Students will begin to understand the concept of maps by describing the path that Little Red Riding Hood took on the way to Grandma's house. Main Curriculum Tie: Social Studies - Kindergarten, Standard 3 Objective 1, Identify geographic terms that describe their surroundings. Many fairy tales and nursery rhymes take the characters on a path through the rhyme/story. In this lesson, we will be making up maps for the characters to follow. In the first activity, the class will be recreating a map of the path that Little Red Riding Hood takes to Grandma’s house. The students will be exploring basic map directions and characteristics.
Students will practice looking at different parts of Paris on a map and practice describing their family members.
From the earliest days of settlement and migration, the people of North America have relied on maps and mapping to understand their environment and place within it. Maps have helped Americans prospect investments, comprehend war, and plan leisure in places unknown. As Americans have used maps to explore the U.S., capitalize on its resources, and displace its Native peoples, maps have shaped American cultural ideas about travel, place, and ownership. This exhibit explores the cultural and historic impact of mapping through four specific moments in American history: migration along the Oregon Trail, the rise of the lumber industry, the Civil War, and the popularization of the automobile and individual tourism. It concludes with a look at maps in the age of computers, the Internet, and beyond. These moments demonstrate the influence maps have had over how Americans imagine, exploit, and interact with national geographies and local places. This exhibition was created as part of the DPLAs Digital Curation Program by the following students in Professor Helene Williams's capstone course at the Information School at the University of Washington: Greg Bem, Kili Bergau, Emily Felt, and Jessica Blanchard. Additional revisions and selections made by Greg Bem.
In GEOG 489, you will learn advanced applications of Python for developing and customizing GIS software, designing user interfaces, solving complex geoprocessing tasks, and leveraging open source. The course consists of readings, walkthroughs, projects, quizzes, and discussions about advanced GIS programming concepts and techniques, and a final term project. It complements the material covered in GEOG 485: GIS Programming and Customization. Software covered in the course includes: Esri ArcGIS Pro/arcpy, Jupyter Notebook, Esri ArcGIS API for Python, QGIS, GDAL/OGR. Students will also use of the Git version control software for code management, and learn techniques for distributing Python applications to end users.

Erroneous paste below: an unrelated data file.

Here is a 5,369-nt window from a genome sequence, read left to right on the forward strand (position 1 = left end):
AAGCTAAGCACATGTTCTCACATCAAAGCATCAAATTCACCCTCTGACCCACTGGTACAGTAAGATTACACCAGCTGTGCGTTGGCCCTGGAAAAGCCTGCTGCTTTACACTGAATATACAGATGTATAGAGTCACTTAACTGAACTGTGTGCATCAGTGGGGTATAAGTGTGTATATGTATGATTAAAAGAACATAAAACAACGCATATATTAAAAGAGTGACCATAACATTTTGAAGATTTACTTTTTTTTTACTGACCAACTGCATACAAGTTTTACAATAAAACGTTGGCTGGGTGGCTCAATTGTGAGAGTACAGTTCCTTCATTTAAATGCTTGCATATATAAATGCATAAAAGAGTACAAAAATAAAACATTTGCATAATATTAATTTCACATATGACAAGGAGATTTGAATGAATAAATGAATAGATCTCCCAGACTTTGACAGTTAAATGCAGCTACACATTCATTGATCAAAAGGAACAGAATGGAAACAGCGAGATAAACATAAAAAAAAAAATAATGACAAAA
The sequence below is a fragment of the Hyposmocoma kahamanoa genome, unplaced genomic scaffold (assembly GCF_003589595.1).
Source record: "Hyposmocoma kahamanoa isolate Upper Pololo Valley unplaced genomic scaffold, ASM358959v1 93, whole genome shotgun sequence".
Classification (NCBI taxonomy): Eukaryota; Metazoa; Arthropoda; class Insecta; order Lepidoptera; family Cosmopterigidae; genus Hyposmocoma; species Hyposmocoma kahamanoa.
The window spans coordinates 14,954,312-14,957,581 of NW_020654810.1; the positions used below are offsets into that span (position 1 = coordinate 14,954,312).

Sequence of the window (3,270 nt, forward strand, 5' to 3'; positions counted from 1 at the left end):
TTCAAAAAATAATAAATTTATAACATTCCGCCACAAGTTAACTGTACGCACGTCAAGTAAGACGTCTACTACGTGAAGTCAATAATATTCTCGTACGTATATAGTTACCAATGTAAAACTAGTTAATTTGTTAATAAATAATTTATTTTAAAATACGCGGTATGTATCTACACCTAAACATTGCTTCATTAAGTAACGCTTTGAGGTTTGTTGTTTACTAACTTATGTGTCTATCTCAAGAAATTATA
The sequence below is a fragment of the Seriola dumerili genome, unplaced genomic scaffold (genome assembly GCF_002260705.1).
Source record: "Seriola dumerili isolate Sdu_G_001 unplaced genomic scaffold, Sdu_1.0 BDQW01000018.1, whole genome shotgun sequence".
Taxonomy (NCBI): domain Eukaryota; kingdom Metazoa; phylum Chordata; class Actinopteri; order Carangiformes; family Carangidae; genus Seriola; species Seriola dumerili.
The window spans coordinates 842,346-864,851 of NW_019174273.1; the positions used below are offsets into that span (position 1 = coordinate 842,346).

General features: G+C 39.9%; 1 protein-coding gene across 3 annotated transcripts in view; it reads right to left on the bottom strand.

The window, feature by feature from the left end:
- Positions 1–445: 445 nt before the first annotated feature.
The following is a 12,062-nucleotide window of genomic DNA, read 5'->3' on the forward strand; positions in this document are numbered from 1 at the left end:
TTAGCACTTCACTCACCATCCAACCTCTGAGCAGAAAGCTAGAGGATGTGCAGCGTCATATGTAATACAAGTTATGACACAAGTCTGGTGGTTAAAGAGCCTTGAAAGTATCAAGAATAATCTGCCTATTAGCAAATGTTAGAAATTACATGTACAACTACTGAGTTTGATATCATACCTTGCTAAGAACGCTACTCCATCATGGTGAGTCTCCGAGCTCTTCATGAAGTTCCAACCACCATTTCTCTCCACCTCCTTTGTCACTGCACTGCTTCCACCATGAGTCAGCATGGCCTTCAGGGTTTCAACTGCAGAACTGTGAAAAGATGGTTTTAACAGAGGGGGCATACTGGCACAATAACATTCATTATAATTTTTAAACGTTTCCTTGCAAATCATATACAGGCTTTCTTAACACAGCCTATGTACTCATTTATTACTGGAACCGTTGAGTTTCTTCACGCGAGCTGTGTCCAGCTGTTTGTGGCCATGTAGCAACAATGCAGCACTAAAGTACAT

- Computer Science
- Physical Geography
- Material Type:
- Full Course
- Penn State's College of Earth and Mineral Sciences
- James O'Brien
- Jan Oliver Wallgrun
- Jim Detwiler
- Date Added:
The Geographic Alliance of Iowa (GAI) was established in 1991 with the support of the National Geographic Society (NGS). GAI is composed of K-12 teachers, college and university professors, personnel from a variety of other educational endeavors, and citizens, all of who are concerned with improving geographic instruction in Iowa. As the only entity in Iowa specifically devoted to geography education, the mission of the Geographic Alliance of Iowa (GAI) is to help ensure K-12 graduates are geographically literate citizens. To achieve this mission, the GAI provides resources and expertise to improve the geographic literacy of Iowa students. With a particular focus on K-12 education, including pre-service teachers, the GAI provides exemplary professional development opportunities that follow accepted best practices and offers a clearinghouse of accessible, high quality, standards-based curricular materials.
After second grade students learn about Earth's systems and maps, students are challenged with designing a relief map of a community park.
Here you can find nearly all of Iowa’s 99 counties atlases in digital collection. In addition, county atlases from the late 1800s and the early 1900s are being digitized.
Iowa Culture is a mobile app that is a fun and interactive way to discover arts, history and cultural destinations in Iowa. Explore places by category and location, browse featured tours and save favorites to create your own Iowa Culture adventure. The possibilities are endless with mapping tools to direct you to more than 3,500 sites across 99 counties covering 56,272 square miles. Iowa Culture is a project by the Iowa Department of Cultural Affairs. The department empowers Iowa to build and sustain culturally vibrant communities by connecting Iowans to the people, places and points of pride that define our state.